0001 Mark S. Smith is a theologian in the Catholic tradition. He writes a book that is equally weighted between text and endnotes. The text ends at the center of the bound volume. The endnotes begin at the center of the bound volume. Smith sends a message. At the very center, there is a gap. The gap is between the text and the endnotes. Does the text write the endnotes? Or, do the endnotes write the text?
The full title of the book is The Genesis of Good and Evil: The Fall(out) and Original Sin in the Bible. It is published by Westminster John Knox Press, in Louisville, Kentucky.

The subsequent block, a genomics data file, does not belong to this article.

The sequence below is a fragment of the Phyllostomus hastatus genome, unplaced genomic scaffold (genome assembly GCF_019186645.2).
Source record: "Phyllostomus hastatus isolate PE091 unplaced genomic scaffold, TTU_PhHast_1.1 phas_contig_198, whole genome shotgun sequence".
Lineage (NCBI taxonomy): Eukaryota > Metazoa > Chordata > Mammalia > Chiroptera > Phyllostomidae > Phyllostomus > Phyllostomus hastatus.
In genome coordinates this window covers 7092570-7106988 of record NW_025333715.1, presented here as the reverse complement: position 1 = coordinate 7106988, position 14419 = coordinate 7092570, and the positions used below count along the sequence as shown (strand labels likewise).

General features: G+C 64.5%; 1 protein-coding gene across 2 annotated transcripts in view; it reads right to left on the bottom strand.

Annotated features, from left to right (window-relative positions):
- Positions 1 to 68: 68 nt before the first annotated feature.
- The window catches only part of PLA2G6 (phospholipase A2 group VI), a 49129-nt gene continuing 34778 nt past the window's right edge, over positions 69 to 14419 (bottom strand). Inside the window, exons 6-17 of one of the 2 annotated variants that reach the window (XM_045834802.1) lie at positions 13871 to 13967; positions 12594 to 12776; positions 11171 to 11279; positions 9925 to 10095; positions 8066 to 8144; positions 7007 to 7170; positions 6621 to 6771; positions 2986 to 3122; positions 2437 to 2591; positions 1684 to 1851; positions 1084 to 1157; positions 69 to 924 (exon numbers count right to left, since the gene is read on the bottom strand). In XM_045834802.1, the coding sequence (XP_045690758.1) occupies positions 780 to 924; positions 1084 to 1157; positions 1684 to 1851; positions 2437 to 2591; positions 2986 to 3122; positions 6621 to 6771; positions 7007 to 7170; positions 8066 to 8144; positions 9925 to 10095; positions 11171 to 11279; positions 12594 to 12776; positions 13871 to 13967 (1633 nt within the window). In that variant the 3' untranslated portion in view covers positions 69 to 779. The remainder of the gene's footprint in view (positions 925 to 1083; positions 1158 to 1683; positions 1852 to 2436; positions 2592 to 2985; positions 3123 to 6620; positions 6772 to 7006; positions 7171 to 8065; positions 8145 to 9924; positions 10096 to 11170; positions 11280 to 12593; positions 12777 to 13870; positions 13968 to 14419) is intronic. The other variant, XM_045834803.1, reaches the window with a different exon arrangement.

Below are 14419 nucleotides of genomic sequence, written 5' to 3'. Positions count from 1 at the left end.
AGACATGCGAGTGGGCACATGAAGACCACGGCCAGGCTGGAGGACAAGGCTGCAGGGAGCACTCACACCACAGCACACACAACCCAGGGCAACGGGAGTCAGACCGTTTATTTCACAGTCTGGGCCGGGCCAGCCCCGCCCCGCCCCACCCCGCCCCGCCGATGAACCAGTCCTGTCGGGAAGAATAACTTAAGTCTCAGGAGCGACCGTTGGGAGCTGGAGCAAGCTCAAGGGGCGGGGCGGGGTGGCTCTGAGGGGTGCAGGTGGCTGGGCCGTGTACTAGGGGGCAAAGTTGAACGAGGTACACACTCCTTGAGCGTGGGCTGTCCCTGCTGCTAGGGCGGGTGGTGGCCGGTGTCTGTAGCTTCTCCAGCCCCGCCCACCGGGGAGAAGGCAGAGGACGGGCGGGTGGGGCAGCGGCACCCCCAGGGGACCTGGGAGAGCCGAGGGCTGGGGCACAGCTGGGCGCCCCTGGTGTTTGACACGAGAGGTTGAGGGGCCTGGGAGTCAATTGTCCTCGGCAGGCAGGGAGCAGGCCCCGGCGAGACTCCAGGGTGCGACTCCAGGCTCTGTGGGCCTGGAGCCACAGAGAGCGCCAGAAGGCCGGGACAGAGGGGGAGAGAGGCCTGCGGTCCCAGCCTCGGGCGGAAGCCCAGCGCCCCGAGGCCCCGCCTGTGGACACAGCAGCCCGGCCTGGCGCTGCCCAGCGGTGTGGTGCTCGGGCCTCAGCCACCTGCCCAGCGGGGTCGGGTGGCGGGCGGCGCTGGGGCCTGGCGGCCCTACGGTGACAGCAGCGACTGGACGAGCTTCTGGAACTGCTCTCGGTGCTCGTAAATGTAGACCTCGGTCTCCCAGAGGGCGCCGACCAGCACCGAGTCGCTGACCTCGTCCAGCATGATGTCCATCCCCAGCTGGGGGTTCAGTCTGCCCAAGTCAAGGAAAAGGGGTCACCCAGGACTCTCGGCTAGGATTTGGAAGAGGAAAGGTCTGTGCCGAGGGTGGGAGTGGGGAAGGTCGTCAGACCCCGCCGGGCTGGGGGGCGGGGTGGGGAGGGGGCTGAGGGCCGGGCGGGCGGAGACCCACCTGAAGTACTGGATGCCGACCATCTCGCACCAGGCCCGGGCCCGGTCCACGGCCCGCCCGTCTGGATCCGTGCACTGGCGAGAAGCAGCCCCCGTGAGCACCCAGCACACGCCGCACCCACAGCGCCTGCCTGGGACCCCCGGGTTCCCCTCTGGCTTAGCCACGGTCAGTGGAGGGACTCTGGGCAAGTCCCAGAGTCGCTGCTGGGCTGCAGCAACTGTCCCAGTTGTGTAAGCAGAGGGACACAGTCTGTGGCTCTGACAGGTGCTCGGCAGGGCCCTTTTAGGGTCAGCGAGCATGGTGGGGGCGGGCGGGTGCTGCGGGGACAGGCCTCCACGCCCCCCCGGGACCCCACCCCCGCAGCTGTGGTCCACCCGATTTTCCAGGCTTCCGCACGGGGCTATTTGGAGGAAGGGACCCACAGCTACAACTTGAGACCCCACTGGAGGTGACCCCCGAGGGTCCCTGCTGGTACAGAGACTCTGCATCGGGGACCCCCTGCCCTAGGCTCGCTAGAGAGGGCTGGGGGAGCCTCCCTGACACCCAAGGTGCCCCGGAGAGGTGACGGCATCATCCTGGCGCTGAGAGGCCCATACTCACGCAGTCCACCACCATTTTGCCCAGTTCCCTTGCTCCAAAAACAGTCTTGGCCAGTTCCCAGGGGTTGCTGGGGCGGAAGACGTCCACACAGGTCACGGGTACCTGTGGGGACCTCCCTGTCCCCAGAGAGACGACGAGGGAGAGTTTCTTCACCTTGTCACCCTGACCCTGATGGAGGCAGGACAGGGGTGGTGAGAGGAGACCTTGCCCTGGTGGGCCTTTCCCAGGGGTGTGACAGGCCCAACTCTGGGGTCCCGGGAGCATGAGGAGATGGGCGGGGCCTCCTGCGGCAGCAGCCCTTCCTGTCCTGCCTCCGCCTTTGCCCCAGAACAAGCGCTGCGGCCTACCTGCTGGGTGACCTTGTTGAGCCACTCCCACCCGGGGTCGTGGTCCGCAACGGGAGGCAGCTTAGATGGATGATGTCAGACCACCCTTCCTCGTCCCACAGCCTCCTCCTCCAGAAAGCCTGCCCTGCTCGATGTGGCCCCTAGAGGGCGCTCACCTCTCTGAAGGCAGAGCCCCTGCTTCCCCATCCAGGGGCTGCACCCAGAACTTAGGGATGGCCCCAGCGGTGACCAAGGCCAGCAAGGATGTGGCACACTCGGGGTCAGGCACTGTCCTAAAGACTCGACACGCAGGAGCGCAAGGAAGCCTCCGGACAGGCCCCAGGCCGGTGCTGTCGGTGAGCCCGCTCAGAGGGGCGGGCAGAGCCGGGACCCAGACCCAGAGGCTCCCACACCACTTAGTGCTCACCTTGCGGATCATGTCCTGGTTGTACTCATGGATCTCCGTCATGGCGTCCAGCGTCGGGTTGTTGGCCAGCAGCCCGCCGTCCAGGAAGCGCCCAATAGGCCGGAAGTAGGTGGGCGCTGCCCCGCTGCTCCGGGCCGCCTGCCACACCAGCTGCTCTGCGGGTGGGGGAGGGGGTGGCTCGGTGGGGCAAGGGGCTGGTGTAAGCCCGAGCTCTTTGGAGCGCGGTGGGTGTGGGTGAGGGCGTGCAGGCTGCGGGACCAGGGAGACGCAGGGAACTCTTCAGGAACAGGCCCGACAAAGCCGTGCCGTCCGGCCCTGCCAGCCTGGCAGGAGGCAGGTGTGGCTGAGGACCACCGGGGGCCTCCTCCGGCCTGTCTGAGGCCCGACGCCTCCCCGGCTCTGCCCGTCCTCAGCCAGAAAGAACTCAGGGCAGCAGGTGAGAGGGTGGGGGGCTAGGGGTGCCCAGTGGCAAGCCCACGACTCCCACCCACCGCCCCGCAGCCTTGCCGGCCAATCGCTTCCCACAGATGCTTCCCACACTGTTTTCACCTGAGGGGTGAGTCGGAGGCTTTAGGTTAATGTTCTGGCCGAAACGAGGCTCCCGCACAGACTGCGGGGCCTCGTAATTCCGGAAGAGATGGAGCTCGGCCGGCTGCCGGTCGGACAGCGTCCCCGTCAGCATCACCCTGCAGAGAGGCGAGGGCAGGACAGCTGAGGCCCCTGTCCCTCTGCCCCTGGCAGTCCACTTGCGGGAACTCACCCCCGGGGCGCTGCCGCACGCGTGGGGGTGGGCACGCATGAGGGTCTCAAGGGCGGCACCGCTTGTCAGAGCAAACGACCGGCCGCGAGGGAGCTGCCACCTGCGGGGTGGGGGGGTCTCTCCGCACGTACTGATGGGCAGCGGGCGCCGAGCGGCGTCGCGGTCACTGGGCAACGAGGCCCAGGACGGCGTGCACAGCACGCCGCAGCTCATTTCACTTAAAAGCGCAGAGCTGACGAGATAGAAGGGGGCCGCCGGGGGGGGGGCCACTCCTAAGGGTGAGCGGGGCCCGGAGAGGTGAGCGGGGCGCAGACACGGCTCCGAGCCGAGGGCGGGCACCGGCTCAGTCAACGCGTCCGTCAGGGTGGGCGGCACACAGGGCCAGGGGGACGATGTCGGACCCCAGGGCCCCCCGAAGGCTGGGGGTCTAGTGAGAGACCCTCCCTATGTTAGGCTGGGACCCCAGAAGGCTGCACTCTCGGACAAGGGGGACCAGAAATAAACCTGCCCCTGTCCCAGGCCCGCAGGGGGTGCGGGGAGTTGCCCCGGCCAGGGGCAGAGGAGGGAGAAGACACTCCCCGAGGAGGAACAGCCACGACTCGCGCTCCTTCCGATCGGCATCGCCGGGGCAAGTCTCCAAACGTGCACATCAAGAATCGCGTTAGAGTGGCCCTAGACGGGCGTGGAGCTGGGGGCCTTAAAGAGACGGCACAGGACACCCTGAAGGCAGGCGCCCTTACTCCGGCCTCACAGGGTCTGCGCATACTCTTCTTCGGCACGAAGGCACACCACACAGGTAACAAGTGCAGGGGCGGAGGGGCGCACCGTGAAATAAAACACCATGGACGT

0002 A scholarly introduction sets the tone. This work is not about the Bible. This book is about scripture. Nowhere in the Bible, does anyone say the word, “Bible”. Instead, people in the Bible say, “scripture”, all the time. So, their scope (or cultural impress at the time) includes Jewish scripture. Only a retrospective reading, by Christians, years after the gospels are added to the Jewish scripture, allows the use of the word, “Bible”, which comes from the Greek, “biblos”, denoting a collection of manuscripts. The Bible, at its heart, binds two books, which we now call the Old and New Testaments.
0003 How scholarly is that?